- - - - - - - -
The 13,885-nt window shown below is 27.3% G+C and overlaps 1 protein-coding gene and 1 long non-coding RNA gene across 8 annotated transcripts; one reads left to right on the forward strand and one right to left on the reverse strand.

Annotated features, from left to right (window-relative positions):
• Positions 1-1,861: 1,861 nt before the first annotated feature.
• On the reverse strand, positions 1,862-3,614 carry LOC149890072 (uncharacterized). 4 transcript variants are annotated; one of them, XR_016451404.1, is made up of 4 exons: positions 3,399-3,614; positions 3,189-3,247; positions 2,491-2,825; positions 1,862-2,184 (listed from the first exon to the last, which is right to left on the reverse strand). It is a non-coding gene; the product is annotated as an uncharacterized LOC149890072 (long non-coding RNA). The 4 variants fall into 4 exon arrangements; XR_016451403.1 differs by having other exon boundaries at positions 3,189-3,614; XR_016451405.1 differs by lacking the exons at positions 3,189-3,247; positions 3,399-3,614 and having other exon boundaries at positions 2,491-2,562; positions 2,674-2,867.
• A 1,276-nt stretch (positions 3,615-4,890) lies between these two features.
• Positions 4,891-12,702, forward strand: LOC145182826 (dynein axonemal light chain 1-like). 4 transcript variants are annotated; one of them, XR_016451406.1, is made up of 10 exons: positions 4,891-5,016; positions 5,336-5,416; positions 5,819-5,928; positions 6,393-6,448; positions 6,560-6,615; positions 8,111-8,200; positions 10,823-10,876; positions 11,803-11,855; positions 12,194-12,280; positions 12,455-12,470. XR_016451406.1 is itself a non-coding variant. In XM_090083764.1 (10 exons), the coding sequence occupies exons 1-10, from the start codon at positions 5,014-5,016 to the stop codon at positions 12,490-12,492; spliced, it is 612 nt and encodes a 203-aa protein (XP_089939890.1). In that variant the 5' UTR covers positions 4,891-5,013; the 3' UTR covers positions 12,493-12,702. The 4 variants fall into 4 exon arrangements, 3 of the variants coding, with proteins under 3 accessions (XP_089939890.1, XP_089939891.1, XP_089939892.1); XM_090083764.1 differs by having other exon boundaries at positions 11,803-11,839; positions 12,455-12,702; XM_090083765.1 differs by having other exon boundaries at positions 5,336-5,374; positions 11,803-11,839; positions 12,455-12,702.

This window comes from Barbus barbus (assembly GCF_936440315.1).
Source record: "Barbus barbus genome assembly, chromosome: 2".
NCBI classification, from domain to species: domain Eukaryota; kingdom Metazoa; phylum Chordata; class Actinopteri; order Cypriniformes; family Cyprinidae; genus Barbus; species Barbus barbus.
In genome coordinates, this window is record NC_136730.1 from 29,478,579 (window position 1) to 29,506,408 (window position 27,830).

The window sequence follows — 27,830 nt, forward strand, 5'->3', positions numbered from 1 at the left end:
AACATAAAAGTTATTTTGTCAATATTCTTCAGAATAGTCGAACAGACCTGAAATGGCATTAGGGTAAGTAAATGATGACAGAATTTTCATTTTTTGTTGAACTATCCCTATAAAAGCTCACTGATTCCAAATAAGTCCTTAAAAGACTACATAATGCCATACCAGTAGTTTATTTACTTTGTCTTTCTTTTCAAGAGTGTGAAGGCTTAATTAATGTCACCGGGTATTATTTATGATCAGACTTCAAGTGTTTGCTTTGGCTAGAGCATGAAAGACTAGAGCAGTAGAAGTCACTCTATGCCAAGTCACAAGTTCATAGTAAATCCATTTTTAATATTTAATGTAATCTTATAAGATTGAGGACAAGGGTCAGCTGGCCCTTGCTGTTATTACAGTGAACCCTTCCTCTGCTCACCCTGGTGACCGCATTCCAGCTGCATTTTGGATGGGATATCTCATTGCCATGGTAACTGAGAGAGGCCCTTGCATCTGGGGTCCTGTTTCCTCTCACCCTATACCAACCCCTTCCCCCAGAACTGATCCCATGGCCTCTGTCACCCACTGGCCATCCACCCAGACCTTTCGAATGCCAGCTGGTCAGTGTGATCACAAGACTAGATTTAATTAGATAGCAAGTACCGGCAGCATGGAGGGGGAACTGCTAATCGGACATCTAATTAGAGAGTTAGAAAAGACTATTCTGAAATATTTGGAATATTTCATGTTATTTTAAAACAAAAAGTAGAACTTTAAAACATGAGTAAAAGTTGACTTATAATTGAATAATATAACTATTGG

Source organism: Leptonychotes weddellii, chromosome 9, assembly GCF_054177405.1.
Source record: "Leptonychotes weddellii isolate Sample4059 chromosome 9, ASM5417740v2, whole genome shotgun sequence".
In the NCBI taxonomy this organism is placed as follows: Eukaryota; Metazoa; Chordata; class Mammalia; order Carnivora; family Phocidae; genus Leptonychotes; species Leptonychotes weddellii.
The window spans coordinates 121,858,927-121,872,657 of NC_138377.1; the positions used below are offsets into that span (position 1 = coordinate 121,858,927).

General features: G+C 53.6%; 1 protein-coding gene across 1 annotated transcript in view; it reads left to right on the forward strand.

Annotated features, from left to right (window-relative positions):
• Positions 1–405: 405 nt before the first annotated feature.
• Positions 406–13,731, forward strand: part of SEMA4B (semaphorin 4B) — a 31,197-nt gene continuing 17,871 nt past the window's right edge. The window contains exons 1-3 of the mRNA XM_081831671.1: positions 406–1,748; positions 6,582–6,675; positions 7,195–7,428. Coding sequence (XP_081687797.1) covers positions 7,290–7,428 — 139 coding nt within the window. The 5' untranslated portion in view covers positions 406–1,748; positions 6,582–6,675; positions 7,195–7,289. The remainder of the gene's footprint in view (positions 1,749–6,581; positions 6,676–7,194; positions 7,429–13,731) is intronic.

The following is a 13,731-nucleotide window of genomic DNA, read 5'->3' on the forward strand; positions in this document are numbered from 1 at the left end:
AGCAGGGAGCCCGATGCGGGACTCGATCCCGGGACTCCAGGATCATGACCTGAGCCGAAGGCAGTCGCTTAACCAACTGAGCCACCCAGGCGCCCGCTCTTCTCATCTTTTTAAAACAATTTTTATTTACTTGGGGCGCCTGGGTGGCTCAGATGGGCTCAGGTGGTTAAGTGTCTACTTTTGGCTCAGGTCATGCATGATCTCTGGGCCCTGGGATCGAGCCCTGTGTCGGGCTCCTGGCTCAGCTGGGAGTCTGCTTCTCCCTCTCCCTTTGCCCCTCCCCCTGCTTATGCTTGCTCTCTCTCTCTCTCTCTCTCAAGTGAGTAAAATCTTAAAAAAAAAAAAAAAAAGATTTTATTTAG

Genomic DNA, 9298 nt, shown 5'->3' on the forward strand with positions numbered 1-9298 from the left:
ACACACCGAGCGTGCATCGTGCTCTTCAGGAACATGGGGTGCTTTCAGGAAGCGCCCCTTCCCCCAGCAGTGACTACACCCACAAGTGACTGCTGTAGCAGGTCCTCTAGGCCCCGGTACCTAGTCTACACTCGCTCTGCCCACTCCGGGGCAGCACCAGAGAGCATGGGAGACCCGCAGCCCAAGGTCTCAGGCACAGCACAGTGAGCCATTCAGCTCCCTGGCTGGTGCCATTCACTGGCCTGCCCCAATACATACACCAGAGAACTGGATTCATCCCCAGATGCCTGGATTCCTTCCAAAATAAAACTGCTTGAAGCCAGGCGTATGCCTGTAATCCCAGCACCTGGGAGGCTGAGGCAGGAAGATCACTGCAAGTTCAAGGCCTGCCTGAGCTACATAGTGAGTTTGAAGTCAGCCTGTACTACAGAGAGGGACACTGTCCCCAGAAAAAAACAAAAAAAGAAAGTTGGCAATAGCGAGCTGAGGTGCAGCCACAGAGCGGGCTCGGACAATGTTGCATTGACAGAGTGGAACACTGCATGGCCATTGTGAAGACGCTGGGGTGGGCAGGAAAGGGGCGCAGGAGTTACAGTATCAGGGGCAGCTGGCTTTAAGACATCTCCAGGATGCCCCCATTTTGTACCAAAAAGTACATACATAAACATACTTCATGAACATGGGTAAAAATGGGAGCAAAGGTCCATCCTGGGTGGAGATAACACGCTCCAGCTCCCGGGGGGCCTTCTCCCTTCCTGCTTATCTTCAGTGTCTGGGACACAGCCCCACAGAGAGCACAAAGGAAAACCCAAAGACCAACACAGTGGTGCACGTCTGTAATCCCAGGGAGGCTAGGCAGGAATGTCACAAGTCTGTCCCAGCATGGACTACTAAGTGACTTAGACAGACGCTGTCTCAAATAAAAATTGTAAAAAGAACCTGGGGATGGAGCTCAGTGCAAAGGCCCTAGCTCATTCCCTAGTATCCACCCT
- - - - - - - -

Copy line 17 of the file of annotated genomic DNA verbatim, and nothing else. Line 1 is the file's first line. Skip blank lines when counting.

General features: G+C 53.6%; 1 protein-coding gene across 1 annotated transcript in view; it reads left to right on the forward strand.